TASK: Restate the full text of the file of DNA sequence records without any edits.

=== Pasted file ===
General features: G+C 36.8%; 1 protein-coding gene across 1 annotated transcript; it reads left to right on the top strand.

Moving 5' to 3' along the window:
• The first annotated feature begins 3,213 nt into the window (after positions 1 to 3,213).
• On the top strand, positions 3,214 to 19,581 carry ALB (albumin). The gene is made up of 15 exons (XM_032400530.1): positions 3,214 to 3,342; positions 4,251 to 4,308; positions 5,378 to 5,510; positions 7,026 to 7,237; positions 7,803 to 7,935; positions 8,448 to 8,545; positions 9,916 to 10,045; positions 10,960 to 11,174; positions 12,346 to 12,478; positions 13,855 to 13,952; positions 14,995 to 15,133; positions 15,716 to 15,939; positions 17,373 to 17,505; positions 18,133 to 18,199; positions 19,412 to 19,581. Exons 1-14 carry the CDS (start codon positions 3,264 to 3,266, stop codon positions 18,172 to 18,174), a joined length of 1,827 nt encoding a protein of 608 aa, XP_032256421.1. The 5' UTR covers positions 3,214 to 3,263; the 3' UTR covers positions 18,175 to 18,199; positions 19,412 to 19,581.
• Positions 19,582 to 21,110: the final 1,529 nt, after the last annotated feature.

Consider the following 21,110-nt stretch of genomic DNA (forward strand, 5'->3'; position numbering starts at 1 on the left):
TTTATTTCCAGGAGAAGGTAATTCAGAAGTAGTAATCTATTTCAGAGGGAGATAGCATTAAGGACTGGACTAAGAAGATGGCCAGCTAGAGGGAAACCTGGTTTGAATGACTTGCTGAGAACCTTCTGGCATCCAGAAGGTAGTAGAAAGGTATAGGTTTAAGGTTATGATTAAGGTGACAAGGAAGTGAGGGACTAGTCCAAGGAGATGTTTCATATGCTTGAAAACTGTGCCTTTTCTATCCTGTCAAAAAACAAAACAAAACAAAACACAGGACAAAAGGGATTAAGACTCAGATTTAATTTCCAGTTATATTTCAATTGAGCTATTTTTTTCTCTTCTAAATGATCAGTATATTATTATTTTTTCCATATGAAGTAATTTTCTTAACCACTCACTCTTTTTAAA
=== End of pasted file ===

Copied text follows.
General features: G+C 36.8%; 1 protein-coding gene across 1 annotated transcript; it reads left to right on the top strand.

Moving 5' to 3' along the window:
• The first annotated feature begins 3,213 nt into the window (after positions 1 to 3,213).
• On the top strand, positions 3,214 to 19,581 carry ALB (albumin). The gene is made up of 15 exons (XM_032400530.1): positions 3,214 to 3,342; positions 4,251 to 4,308; positions 5,378 to 5,510; positions 7,026 to 7,237; positions 7,803 to 7,935; positions 8,448 to 8,545; positions 9,916 to 10,045; positions 10,960 to 11,174; positions 12,346 to 12,478; positions 13,855 to 13,952; positions 14,995 to 15,133; positions 15,716 to 15,939; positions 17,373 to 17,505; positions 18,133 to 18,199; positions 19,412 to 19,581. Exons 1-14 carry the CDS (start codon positions 3,264 to 3,266, stop codon positions 18,172 to 18,174), a joined length of 1,827 nt encoding a protein of 608 aa, XP_032256421.1. The 5' UTR covers positions 3,214 to 3,263; the 3' UTR covers positions 18,175 to 18,199; positions 19,412 to 19,581.
• Positions 19,582 to 21,110: the final 1,529 nt, after the last annotated feature.

Consider the following 21,110-nt stretch of genomic DNA (forward strand, 5'->3'; position numbering starts at 1 on the left):
TTTATTTCCAGGAGAAGGTAATTCAGAAGTAGTAATCTATTTCAGAGGGAGATAGCATTAAGGACTGGACTAAGAAGATGGCCAGCTAGAGGGAAACCTGGTTTGAATGACTTGCTGAGAACCTTCTGGCATCCAGAAGGTAGTAGAAAGGTATAGGTTTAAGGTTATGATTAAGGTGACAAGGAAGTGAGGGACTAGTCCAAGGAGATGTTTCATATGCTTGAAAACTGTGCCTTTTCTATCCTGTCAAAAAACAAAACAAAACAAAACACAGGACAAAAGGGATTAAGACTCAGATTTAATTTCCAGTTATATTTCAATTGAGCTATTTTTTTCTCTTCTAAATGATCAGTATATTATTATTTTTTCCATATGAAGTAATTTTCTTAACCACTCACTCTTTTTAAA